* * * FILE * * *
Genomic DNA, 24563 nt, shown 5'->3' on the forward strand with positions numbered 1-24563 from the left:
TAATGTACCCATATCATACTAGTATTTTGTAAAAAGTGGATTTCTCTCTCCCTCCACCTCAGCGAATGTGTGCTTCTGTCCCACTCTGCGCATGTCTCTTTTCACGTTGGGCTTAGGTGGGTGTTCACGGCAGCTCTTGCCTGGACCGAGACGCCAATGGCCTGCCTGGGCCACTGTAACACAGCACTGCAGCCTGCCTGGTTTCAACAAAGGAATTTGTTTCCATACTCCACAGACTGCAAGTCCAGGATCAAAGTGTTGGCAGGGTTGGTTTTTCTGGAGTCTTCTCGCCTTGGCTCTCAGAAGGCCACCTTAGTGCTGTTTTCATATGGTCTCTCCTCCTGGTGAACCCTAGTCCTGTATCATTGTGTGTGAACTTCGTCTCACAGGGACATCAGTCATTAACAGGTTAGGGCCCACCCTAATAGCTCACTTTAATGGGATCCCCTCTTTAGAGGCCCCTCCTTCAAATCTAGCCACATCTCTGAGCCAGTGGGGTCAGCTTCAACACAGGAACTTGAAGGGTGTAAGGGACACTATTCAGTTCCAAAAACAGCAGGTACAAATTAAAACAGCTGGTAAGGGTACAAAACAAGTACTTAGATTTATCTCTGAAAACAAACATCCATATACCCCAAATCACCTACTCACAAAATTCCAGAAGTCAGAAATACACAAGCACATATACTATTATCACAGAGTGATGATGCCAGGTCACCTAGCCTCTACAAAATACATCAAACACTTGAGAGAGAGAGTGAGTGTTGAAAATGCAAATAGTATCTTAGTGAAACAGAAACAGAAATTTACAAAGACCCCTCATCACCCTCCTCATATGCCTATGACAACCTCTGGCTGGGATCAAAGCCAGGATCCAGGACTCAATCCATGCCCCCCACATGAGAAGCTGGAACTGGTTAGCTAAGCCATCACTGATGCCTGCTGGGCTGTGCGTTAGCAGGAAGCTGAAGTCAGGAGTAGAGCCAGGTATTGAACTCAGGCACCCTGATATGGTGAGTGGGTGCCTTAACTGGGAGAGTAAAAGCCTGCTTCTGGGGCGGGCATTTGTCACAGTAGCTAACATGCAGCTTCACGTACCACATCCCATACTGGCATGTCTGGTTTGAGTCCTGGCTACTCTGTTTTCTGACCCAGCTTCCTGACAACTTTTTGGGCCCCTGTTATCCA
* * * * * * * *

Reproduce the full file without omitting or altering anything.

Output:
Genomic DNA, 24563 nt, shown 5'->3' on the forward strand with positions numbered 1-24563 from the left:
TAATGTACCCATATCATACTAGTATTTTGTAAAAAGTGGATTTCTCTCTCCCTCCACCTCAGCGAATGTGTGCTTCTGTCCCACTCTGCGCATGTCTCTTTTCACGTTGGGCTTAGGTGGGTGTTCACGGCAGCTCTTGCCTGGACCGAGACGCCAATGGCCTGCCTGGGCCACTGTAACACAGCACTGCAGCCTGCCTGGTTTCAACAAAGGAATTTGTTTCCATACTCCACAGACTGCAAGTCCAGGATCAAAGTGTTGGCAGGGTTGGTTTTTCTGGAGTCTTCTCGCCTTGGCTCTCAGAAGGCCACCTTAGTGCTGTTTTCATATGGTCTCTCCTCCTGGTGAACCCTAGTCCTGTATCATTGTGTGTGAACTTCGTCTCACAGGGACATCAGTCATTAACAGGTTAGGGCCCACCCTAATAGCTCACTTTAATGGGATCCCCTCTTTAGAGGCCCCTCCTTCAAATCTAGCCACATCTCTGAGCCAGTGGGGTCAGCTTCAACACAGGAACTTGAAGGGTGTAAGGGACACTATTCAGTTCCAAAAACAGCAGGTACAAATTAAAACAGCTGGTAAGGGTACAAAACAAGTACTTAGATTTATCTCTGAAAACAAACATCCATATACCCCAAATCACCTACTCACAAAATTCCAGAAGTCAGAAATACACAAGCACATATACTATTATCACAGAGTGATGATGCCAGGTCACCTAGCCTCTACAAAATACATCAAACACTTGAGAGAGAGAGTGAGTGTTGAAAATGCAAATAGTATCTTAGTGAAACAGAAACAGAAATTTACAAAGACCCCTCATCACCCTCCTCATATGCCTATGACAACCTCTGGCTGGGATCAAAGCCAGGATCCAGGACTCAATCCATGCCCCCCACATGAGAAGCTGGAACTGGTTAGCTAAGCCATCACTGATGCCTGCTGGGCTGTGCGTTAGCAGGAAGCTGAAGTCAGGAGTAGAGCCAGGTATTGAACTCAGGCACCCTGATATGGTGAGTGGGTGCCTTAACTGGGAGAGTAAAAGCCTGCTTCTGGGGCGGGCATTTGTCACAGTAGCTAACATGCAGCTTCACGTACCACATCCCATACTGGCATGTCTGGTTTGAGTCCTGGCTACTCTGTTTTCTGACCCAGCTTCCTGACAACTTTTTGGGCCCCTGTTATCCA